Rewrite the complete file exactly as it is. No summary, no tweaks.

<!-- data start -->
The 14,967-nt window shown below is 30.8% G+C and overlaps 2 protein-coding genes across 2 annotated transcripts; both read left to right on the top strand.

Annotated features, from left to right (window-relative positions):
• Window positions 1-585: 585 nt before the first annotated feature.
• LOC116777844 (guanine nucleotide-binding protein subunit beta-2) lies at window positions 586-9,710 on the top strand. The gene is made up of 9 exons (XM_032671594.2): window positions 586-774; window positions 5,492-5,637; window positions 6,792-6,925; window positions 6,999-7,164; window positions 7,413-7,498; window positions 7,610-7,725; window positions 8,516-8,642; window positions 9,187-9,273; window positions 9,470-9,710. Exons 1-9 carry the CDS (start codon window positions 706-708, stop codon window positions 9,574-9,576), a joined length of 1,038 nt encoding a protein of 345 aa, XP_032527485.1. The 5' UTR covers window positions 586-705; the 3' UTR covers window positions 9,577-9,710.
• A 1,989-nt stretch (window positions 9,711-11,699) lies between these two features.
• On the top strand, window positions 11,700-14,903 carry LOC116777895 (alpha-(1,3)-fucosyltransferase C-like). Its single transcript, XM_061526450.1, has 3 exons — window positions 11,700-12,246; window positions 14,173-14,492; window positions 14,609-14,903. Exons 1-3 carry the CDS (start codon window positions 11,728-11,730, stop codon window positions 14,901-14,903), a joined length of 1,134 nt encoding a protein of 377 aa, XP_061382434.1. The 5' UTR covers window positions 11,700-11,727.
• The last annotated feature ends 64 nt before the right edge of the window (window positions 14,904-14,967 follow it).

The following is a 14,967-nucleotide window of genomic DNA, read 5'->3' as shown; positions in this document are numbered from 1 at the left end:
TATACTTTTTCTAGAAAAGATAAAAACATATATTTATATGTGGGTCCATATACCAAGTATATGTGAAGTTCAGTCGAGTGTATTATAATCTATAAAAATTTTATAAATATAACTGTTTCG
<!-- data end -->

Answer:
The 14,967-nt window shown below is 30.8% G+C and overlaps 2 protein-coding genes across 2 annotated transcripts; both read left to right on the top strand.

Annotated features, from left to right (window-relative positions):
• Window positions 1-585: 585 nt before the first annotated feature.
• LOC116777844 (guanine nucleotide-binding protein subunit beta-2) lies at window positions 586-9,710 on the top strand. The gene is made up of 9 exons (XM_032671594.2): window positions 586-774; window positions 5,492-5,637; window positions 6,792-6,925; window positions 6,999-7,164; window positions 7,413-7,498; window positions 7,610-7,725; window positions 8,516-8,642; window positions 9,187-9,273; window positions 9,470-9,710. Exons 1-9 carry the CDS (start codon window positions 706-708, stop codon window positions 9,574-9,576), a joined length of 1,038 nt encoding a protein of 345 aa, XP_032527485.1. The 5' UTR covers window positions 586-705; the 3' UTR covers window positions 9,577-9,710.
• A 1,989-nt stretch (window positions 9,711-11,699) lies between these two features.
• On the top strand, window positions 11,700-14,903 carry LOC116777895 (alpha-(1,3)-fucosyltransferase C-like). Its single transcript, XM_061526450.1, has 3 exons — window positions 11,700-12,246; window positions 14,173-14,492; window positions 14,609-14,903. Exons 1-3 carry the CDS (start codon window positions 11,728-11,730, stop codon window positions 14,901-14,903), a joined length of 1,134 nt encoding a protein of 377 aa, XP_061382434.1. The 5' UTR covers window positions 11,700-11,727.
• The last annotated feature ends 64 nt before the right edge of the window (window positions 14,904-14,967 follow it).

The following is a 14,967-nucleotide window of genomic DNA, read 5'->3' as shown; positions in this document are numbered from 1 at the left end:
TATACTTTTTCTAGAAAAGATAAAAACATATATTTATATGTGGGTCCATATACCAAGTATATGTGAAGTTCAGTCGAGTGTATTATAATCTATAAAAATTTTATAAATATAACTGTTTCG